Part of what makes Pennywise so terrifying in It is the mystery that shrouds the character. The origin of the demonic entity known as "It" — which typically presents itself as the shape-shifting, dancing clown before chowing down on the children who live in Derry, ME — is actually pretty trippy if you've read Stephen King's 1986 novel.
It might appear as Pennywise most frequently, but the ancient evil's natural form truly exists in a cosmic realm between worlds (a plane referred to as the Macroverse) and is therefore unable to be processed by the human mind. The closest approximation to It's true form, other than swirling orange lights (known as the "deadlights"), is a giant female spider. Otherwise, anyone who views the lights is said to go insane. It's mentioned in the film that It has been in Derry for thousands of years, but how did It get there in the first place?
While appearing on Variety's Playback podcast, Bill Skarsgard (who plays Pennywise in the reboot) revealed that a scene that was eventually cut from the final film would have explained how It came to be.
"There was a scene we shot that was a flashback from the 1600s, before Pennywise [was Pennywise]," Skarsgard said. "The scene turned out really, really disturbing. And I'm not the clown. I look more like myself. It's very disturbing, and sort of a backstory for what It is, or where Pennywise came from. That might be something worth exploring in the second one. The idea is the 'It' entity was dormant for thousands and thousands of years. The [flashback] scene hints on that."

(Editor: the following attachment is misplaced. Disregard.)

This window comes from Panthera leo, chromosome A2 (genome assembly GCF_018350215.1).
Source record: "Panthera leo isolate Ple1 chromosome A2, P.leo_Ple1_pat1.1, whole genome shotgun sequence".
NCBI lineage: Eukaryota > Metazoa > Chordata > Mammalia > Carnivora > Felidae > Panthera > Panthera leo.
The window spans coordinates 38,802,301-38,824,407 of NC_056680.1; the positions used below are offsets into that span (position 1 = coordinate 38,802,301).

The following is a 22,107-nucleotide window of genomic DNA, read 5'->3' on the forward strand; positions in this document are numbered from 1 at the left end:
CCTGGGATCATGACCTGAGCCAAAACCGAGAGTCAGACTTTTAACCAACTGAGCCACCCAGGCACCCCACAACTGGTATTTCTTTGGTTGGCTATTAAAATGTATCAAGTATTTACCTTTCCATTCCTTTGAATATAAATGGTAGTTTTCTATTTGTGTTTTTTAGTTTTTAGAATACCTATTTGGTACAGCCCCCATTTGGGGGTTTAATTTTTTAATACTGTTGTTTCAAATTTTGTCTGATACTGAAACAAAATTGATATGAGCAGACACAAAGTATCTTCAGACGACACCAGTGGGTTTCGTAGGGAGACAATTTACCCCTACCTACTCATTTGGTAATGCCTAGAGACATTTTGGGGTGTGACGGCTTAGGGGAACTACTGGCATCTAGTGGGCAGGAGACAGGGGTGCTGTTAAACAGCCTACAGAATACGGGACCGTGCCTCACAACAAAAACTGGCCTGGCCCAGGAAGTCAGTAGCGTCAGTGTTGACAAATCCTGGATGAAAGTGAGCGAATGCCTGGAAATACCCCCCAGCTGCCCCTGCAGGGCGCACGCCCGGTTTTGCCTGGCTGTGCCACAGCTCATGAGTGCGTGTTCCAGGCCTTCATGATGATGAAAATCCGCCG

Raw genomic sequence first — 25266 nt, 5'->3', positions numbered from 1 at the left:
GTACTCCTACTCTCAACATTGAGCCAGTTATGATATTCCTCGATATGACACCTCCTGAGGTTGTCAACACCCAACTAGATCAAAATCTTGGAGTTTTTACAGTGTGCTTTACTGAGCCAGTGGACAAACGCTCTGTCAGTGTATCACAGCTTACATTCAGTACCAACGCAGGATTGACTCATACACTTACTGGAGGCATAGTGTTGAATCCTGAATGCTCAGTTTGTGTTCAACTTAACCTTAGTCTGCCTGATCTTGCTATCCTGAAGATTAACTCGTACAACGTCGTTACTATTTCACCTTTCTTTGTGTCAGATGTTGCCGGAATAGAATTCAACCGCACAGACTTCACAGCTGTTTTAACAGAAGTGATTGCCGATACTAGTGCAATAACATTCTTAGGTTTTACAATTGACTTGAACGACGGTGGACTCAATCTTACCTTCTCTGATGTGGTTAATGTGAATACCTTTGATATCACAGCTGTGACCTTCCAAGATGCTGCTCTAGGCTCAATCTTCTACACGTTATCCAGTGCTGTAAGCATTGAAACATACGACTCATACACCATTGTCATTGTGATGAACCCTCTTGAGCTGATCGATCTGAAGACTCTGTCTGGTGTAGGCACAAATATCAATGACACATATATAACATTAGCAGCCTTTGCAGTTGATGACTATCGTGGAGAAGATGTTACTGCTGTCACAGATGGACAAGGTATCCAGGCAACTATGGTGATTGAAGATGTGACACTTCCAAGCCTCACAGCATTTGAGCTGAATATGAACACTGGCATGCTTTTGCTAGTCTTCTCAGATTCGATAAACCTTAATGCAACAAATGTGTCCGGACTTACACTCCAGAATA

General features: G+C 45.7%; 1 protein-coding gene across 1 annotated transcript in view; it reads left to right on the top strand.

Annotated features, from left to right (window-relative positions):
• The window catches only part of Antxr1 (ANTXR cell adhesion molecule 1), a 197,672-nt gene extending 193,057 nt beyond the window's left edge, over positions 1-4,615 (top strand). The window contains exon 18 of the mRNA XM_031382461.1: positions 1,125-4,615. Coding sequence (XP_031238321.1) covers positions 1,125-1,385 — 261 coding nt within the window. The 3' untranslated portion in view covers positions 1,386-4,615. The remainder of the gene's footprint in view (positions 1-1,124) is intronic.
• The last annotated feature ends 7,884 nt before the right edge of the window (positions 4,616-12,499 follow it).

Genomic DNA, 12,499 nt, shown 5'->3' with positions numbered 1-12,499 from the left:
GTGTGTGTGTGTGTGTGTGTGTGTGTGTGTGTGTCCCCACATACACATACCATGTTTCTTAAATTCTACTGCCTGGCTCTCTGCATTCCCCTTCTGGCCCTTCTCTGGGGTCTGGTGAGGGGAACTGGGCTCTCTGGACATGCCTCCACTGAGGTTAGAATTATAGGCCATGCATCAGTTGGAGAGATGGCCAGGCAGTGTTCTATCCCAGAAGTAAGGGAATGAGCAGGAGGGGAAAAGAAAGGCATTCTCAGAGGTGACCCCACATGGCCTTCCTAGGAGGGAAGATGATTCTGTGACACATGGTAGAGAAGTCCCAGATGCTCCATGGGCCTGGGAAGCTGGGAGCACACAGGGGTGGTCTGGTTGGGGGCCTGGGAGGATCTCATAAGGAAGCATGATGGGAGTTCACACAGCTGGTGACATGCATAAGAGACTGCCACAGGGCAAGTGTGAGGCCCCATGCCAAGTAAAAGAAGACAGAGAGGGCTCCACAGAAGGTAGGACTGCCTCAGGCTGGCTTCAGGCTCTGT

Variety further noted that a previous draft of the film written by director Cary Fukunaga, who left the project in early 2015, included "a scene featuring Pennywise playing a saloon piano in the 1800s to spur on violence, as well as a colonial-set sequence where It devours a child." Clearly clowns are spooky in every decade. Skarsgard hinted that the scene might actually end up appearing in the sequel, and there's a chance the second chapter will dive deep into the book's more out-there ideas.
"The book is very abstract and metaphysical about what it means to exist and the idea of fantasy and imagination and all of these things," he added. "I think that could be cool to explore as well. It's like, what is Pennywise? He only exists in the imagination of children. If you don't believe him to be real, then he might not be real. There's an interesting aspect to explore there."